Astros: Five key takeaways from series win against Rangers
Here are our five key takeaways from the Houston Astros series win against the Texas Rangers.
This was one of the uglier series wins I’ve seen from the Astros recently, but a win is a win. Houston took two of three from their in-state rivals and have opened up a three-game lead over the Seattle Mariners in the race for second place in the AL West and its accompanying playoff spot.
In spite of that, fans probably aren’t feeling too great about the team’s prospects right now. The pitching was (mostly) superb in this series, but the offense was flat out embarrassing. With everyone aside from Yordan Alvarez in the lineup, the Astros made some bad pitchers look really good in this series.
Their best showing was scoring four runs on Tuesday to back Jose Urquidy in a 4-1 win. But they wasted a brilliant effort from Lance McCullers as they allowed Kyle Gibson, who came into the game with a 6.14 ERA, to throw a four-hit shutout on Wednesday. If not for a two-run homer by Kyle Tucker, they would have done the same on Thursday with Jordan Lyles and his 7.80 ERA on the mound.
Nonetheless, the Astros prevailed. It was a series they really needed to win, and they did. Hopefully it starts the building of some momentum for them, because this team could do something special if it would get hot. Here are our five key takeaways from this series.
Where’s the Offense
Oh where, oh where have the Astros bats gone? Oh where, oh where could they be? Someone had better find them soon or this team will be sitting at home in October. This offense hit a combined .138 in these past two games, which were started by two guys who’ve had awful seasons. The Astros made them look like Greg Maddux and Tom Glavine.
They had only two extra-base hits combined in their last two games — a double by Alex Bregman on Wednesday and Tucker’s homer on Thursday. If that last one hadn’t left the yard, this series would look much different. Whatever is ailing this lineup needs to get corrected quickly before fans start calling for hitting coaches to lose their jobs.
Rotation Looks Fine
On the flip side, the Astros got some tremendous starting pitching. Urquidy allowed one run in seven innings on Tuesday, striking out seven, and is making a case for the postseason rotation. McCullers, making his return from the Injured List, followed that up on Wednesday with eight strikeouts in seven scoreless innings. He only allowed two hits and no walks, but of course came away with a no-decision.
Framber Valdez fanned 11 batters in 6.1 innings on Thursday, allowing one run. These starts all came against a bad offense, so take them with a grain of salt. Regardless, it’s a good sign to see all three of these pitchers look good at this point in the season. The Astros need every good pitcher they can find.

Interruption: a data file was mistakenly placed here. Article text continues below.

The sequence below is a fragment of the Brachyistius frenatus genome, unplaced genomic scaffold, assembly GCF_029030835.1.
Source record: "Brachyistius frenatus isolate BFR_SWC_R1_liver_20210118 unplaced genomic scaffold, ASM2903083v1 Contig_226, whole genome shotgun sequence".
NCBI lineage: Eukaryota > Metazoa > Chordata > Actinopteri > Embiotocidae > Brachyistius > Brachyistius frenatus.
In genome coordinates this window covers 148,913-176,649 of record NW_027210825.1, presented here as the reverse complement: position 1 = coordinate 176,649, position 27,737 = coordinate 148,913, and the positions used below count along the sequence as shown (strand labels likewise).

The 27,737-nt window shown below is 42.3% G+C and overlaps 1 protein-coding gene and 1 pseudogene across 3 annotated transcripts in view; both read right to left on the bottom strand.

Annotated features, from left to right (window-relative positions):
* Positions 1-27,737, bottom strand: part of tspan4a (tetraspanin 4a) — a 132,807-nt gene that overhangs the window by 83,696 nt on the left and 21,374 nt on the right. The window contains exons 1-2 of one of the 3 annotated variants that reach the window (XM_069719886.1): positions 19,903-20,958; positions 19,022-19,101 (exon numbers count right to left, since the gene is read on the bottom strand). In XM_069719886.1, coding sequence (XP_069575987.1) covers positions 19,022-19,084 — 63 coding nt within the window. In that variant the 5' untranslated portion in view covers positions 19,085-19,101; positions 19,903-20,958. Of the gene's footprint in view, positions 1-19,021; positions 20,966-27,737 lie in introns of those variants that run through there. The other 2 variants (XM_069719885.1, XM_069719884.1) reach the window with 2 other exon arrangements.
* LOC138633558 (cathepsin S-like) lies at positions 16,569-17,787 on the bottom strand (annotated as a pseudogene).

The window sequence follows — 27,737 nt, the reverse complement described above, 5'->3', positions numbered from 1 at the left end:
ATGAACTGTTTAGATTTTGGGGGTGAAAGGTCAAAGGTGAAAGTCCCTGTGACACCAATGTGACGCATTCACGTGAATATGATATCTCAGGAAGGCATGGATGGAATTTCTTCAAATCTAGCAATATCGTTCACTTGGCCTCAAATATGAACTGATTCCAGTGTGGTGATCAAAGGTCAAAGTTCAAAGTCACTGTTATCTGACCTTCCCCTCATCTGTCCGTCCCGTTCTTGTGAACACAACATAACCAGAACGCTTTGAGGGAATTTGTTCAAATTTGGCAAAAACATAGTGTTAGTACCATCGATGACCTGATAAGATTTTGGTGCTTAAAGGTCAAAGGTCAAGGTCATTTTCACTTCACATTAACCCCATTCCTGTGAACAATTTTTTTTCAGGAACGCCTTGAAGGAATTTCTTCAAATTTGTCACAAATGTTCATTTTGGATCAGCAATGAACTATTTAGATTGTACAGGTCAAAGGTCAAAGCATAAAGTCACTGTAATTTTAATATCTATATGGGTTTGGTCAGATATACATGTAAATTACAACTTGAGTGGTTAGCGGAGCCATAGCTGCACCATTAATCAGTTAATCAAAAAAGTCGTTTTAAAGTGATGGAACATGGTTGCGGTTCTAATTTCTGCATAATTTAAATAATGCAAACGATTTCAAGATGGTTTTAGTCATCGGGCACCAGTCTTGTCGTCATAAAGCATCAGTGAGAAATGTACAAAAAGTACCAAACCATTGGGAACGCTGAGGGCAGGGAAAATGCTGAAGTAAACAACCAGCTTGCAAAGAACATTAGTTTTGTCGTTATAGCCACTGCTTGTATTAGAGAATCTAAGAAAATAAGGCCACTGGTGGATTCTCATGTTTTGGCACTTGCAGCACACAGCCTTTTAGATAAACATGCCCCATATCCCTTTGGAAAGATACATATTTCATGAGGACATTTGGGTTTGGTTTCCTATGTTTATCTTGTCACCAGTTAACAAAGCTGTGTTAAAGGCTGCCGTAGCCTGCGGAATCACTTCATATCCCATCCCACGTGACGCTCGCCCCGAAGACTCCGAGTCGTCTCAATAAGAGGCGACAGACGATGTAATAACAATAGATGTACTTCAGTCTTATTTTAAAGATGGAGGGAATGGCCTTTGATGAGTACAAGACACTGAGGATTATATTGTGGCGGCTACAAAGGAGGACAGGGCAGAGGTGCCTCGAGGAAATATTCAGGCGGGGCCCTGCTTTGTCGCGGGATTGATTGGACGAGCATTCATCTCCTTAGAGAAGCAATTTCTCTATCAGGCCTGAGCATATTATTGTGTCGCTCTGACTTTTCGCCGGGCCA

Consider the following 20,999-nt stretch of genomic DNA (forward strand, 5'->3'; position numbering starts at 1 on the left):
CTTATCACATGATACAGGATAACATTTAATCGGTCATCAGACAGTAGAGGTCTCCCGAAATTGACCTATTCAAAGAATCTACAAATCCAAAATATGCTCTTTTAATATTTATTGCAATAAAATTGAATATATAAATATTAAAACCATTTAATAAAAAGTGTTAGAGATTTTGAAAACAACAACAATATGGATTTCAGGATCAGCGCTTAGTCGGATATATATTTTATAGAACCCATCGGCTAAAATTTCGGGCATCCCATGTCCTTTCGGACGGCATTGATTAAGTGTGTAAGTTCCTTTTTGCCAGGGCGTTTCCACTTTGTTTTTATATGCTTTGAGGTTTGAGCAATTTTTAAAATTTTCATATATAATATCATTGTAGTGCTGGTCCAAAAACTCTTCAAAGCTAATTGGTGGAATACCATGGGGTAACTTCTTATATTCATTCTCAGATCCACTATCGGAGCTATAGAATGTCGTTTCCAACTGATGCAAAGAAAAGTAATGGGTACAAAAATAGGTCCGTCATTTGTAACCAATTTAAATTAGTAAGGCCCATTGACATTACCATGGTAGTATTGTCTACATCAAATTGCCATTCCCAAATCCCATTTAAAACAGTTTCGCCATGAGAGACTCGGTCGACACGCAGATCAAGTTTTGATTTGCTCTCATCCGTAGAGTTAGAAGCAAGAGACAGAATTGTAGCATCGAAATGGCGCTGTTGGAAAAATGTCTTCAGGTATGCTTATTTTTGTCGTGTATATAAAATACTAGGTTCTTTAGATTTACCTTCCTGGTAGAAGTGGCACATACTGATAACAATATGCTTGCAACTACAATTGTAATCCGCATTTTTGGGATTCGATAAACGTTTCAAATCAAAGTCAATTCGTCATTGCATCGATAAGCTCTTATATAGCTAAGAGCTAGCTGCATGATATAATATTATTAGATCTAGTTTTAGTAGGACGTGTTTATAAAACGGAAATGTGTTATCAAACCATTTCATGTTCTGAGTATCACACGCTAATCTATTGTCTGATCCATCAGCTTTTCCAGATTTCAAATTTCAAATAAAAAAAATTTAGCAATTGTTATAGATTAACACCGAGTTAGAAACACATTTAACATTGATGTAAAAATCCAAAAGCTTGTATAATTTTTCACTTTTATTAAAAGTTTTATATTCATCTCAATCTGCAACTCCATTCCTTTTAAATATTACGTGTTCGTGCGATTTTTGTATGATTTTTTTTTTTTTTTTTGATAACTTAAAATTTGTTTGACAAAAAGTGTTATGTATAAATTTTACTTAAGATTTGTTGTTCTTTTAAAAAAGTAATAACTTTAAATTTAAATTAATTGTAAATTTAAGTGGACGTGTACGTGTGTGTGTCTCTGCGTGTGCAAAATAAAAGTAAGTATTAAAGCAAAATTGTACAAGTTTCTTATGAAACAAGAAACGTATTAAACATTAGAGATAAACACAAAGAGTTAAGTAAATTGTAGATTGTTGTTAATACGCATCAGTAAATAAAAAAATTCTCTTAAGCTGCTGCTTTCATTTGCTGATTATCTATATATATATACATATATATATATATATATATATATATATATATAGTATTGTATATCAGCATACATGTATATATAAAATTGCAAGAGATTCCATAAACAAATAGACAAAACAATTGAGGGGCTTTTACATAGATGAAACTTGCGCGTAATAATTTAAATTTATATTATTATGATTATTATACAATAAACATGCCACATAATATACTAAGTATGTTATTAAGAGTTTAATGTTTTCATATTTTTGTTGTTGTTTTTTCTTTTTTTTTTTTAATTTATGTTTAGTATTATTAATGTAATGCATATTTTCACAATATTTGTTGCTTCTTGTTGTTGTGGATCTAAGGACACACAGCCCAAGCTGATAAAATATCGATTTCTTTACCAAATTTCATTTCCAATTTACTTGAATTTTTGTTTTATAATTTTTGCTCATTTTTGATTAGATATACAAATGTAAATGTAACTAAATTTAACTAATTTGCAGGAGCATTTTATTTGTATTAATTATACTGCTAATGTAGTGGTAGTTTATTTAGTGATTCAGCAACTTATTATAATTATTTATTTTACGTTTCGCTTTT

Raley With The Save
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Raise your hand if, before the season started, you said Brooks Raley would be called upon in a save situation in a one-run game for the Astros in September. No you didn’t, so put your hand down. But with Ryan Pressly having pitched both Tuesday and Wednesday (and taking the loss on Wednesday as well), Raley was the one to whom Dusty Baker turned on Thursday.
To his credit, he pitched about as clean of an inning as one can have, getting a three-pitch strikeout of Joey Gallo and a pair of first-pitch groundouts. Raley also tossed a perfect eighth inning on Tuesday to pick up a hold. He’s showing himself to be someone Baker can rely on in key situations, especially against lefthanded hitters.
James Turns a Corner
It’s not an exaggeration to say Josh James has had an awful season thus far, but you wouldn’t know it by looking at his performance in this series. He pitched a scoreless inning on Wednesday and then 1.2 scoreless innings on Thursday, striking out five and allowing two hits, but no walks.
That last one is the important stat here, as control is his Achilles’ heel. He threw 33 pitches total in his two appearances, and 25 of those were strikes. He was attacking the zone and getting ahead in counts, which really is a key to success for him. His stuff is great, so if he can make hitters swing, he’s got a solid chance to be successful.
What’s with Gurriel
It’s hard to single out one hitter when the entire lineup can’t hit its way out of a wet paper bag, but Yuli Gurriel is in an especially bad funk. He was just 1-for-10 in this series and is hitting .147 in his last 11 games. He has only one extra-base hit in that span and has drawn only one walk in the month of September.
Gurriel doesn’t walk a lot to begin with, but the lack of free passes is magnified when you’re in such a slump. He’s about to become a free agent, so this is a really bad time to be in as bad of a stretch as this. Hopefully he snaps out of it soon.